The minutes of the February 4 RBA Board Meeting confirmed that the Bank now has a neutral bias and has desisted from further talking down the AUD. On interest rates: "the most prudent course would likely be a period of stability in interest rates". Whereas in the December Board minutes the AUD was described as "uncomfortably high" the language used early in 2013 has been restored with "the exchange rates has also depreciated further since the December meeting. If sustained, a lower exchange rate would be expansionary for economic activity and would assist in achieving balanced growth of the economy". Of course that fall has not been sustained with the AUD around US 91c at the time of the December Board meeting falling to US 88c at the time of the February Board meeting but now having rebounded to around US 90.50c, only slightly below the "uncomfortable level" at the time of the December Board meeting.
Commentary around the domestic economy is generally upbeat. Consumption, dwelling investment, business conditions and exports are described as being "more positive". In fact the minutes note that "survey measures suggested that business conditions had improved noticeably in recent months, to be above average levels". Of course the labour market was still described as weak but this was partially dismissed by describing the labour market as a lagging variable. Consistent with that theme, and, in line with the view around spending, the minutes note that the forward looking indicators of labour demand had shown signs of stabilising although were described as "consistent with only moderate growth of employment". There appears to be little consideration in this analysis of the feedback effects from a weak labour market to household confidence and incomes. Indeed the Bank expects that the rise in house prices will boost spending leading to falls in the savings rate.
The unexpected increase in inflation clearly played an important role in discussions. Four different explanations were given for this lift with interestingly the first one mentioned being "an element of noise that occurs in economic data". Other explanations related to: the faster than normal pass through from the lower exchange rate: "a slower than expected pass through from weak wages growth"; and finally the possibility that there was less spare capacity in the economy enabling retailers or wholesalers to increase their margins. The Bank concludes that it was not possible at this stage to distinguish these explanations and it was likely that some combination of these four explanations was at work.
A number of vulnerable remarks appear in these minutes. Firstly, the 3% decline in consumer sentiment back to average levels made the comment "consumer sentiment had recorded a modest decline around the end of 2013" somewhat out of date. A more disturbing issue was around the Bank's forecast for growth of Australia's trading partners which is expected to increase to be above average in 2014. It would be our view that with Chinese growth likely to decelerate this growth outlook seems overly optimistic.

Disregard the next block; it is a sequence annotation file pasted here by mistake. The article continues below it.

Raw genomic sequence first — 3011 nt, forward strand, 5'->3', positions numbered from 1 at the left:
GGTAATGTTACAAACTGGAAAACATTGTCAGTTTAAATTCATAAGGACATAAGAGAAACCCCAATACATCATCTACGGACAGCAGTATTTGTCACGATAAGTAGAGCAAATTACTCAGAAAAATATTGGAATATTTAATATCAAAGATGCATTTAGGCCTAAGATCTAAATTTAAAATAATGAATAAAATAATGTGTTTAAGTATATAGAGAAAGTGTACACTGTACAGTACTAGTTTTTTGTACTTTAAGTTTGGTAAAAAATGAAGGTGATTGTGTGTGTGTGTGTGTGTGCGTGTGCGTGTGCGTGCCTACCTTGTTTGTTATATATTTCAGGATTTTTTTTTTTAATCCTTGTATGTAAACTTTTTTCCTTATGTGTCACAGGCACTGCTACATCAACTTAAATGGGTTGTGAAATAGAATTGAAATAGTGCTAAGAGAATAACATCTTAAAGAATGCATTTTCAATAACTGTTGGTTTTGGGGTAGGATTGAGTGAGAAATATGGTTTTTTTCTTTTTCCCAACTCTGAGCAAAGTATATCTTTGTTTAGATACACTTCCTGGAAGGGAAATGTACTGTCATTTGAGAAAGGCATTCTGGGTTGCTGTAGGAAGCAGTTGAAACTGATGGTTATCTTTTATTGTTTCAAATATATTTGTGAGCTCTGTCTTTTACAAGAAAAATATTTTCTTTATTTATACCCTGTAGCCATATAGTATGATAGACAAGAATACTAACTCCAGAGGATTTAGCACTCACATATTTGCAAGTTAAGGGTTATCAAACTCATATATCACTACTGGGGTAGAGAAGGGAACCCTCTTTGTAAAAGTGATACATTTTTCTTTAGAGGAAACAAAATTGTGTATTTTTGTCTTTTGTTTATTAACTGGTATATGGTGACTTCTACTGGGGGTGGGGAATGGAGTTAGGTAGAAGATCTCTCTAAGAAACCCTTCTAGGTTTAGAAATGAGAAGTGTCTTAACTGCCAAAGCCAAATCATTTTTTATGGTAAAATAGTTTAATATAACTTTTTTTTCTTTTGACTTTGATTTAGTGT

There are no significant surprises in these minutes. If the Bank had decided to continue talking down the AUD possibly with less strident language than "uncomfortably high" then it is likely to have been covered in the Governor's statement accompanying the decision two weeks ago. With no lead from the Governor it was not surprising that the language around the AUD has reverted back that period in 2013 when there was no explicit effort to talk down the AUD. The Governor also made it clear that policy had been moved to a neutral stance and these minutes confirm that view. There are a number of behavioural assumptions in the minutes. Firstly it is assumed that the labour market will lag economic growth with feedback effects from employment to incomes and confidence tending to be overlooked. It is therefore assumed that the rise in house prices will prompt a marked lift in consumer spending through the wealth effect and therefore a reduction in the savings rate. We tend to be more sceptical around that dynamic given the ongoing attitude of households since the Reserve Bank started to cut rates in November 2011. However we do accept the explanation that the unexpected lift in the inflation rate most likely shows some noise; a faster than expected response to the fall in the currency and a slower response to soft wages growth. With the AUD now stabilising and wages growth remaining soft the wages story is likely to be the dominant driver of inflation through 2014.
Our forecast that the RBA will need to cut rates further in the second half of 2014 clearly hinges on the likely outlook, at that time, for growth in 2015 . Factors that will impact on that outlook will include the ongoing downturn in mining; fiscal consolidation; the impact of a fall in the terms of trade; and two important macro dynamics which the Bank appears to be understating. These are the direct feedback effects on confidence and incomes of the weak labour market and ongoing caution amongst business and consumers.
Bill Evans - Chief Economist - Westpac Banking Corp
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